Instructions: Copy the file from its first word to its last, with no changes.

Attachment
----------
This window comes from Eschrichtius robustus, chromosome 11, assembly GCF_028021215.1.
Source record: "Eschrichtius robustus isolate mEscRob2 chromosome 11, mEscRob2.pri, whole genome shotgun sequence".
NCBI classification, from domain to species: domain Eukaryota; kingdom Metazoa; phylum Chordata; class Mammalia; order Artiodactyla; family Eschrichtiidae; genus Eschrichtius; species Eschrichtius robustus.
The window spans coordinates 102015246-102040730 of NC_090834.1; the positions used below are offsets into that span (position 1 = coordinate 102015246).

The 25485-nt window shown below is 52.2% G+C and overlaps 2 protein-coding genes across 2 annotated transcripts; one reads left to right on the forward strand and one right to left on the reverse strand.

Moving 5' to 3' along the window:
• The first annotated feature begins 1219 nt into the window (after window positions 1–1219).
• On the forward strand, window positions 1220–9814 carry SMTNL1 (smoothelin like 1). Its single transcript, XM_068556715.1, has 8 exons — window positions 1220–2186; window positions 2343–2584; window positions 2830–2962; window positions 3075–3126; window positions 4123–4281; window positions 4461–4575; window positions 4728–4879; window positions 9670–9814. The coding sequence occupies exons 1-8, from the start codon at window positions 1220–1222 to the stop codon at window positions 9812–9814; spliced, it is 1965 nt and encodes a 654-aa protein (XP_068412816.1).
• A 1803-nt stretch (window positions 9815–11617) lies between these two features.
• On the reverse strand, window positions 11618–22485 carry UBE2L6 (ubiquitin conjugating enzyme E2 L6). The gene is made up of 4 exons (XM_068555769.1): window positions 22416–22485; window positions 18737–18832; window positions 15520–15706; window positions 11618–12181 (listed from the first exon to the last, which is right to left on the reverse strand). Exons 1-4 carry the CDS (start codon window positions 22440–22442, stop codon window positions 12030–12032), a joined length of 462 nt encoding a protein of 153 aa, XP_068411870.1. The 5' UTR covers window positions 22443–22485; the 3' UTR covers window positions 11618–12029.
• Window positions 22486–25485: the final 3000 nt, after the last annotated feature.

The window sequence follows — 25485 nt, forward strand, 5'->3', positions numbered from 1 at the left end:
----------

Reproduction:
This window comes from Eschrichtius robustus, chromosome 11, assembly GCF_028021215.1.
Source record: "Eschrichtius robustus isolate mEscRob2 chromosome 11, mEscRob2.pri, whole genome shotgun sequence".
NCBI classification, from domain to species: domain Eukaryota; kingdom Metazoa; phylum Chordata; class Mammalia; order Artiodactyla; family Eschrichtiidae; genus Eschrichtius; species Eschrichtius robustus.
The window spans coordinates 102015246-102040730 of NC_090834.1; the positions used below are offsets into that span (position 1 = coordinate 102015246).

The 25485-nt window shown below is 52.2% G+C and overlaps 2 protein-coding genes across 2 annotated transcripts; one reads left to right on the forward strand and one right to left on the reverse strand.

Moving 5' to 3' along the window:
• The first annotated feature begins 1219 nt into the window (after window positions 1–1219).
• On the forward strand, window positions 1220–9814 carry SMTNL1 (smoothelin like 1). Its single transcript, XM_068556715.1, has 8 exons — window positions 1220–2186; window positions 2343–2584; window positions 2830–2962; window positions 3075–3126; window positions 4123–4281; window positions 4461–4575; window positions 4728–4879; window positions 9670–9814. The coding sequence occupies exons 1-8, from the start codon at window positions 1220–1222 to the stop codon at window positions 9812–9814; spliced, it is 1965 nt and encodes a 654-aa protein (XP_068412816.1).
• A 1803-nt stretch (window positions 9815–11617) lies between these two features.
• On the reverse strand, window positions 11618–22485 carry UBE2L6 (ubiquitin conjugating enzyme E2 L6). The gene is made up of 4 exons (XM_068555769.1): window positions 22416–22485; window positions 18737–18832; window positions 15520–15706; window positions 11618–12181 (listed from the first exon to the last, which is right to left on the reverse strand). Exons 1-4 carry the CDS (start codon window positions 22440–22442, stop codon window positions 12030–12032), a joined length of 462 nt encoding a protein of 153 aa, XP_068411870.1. The 5' UTR covers window positions 22443–22485; the 3' UTR covers window positions 11618–12029.
• Window positions 22486–25485: the final 3000 nt, after the last annotated feature.

The window sequence follows — 25485 nt, forward strand, 5'->3', positions numbered from 1 at the left end: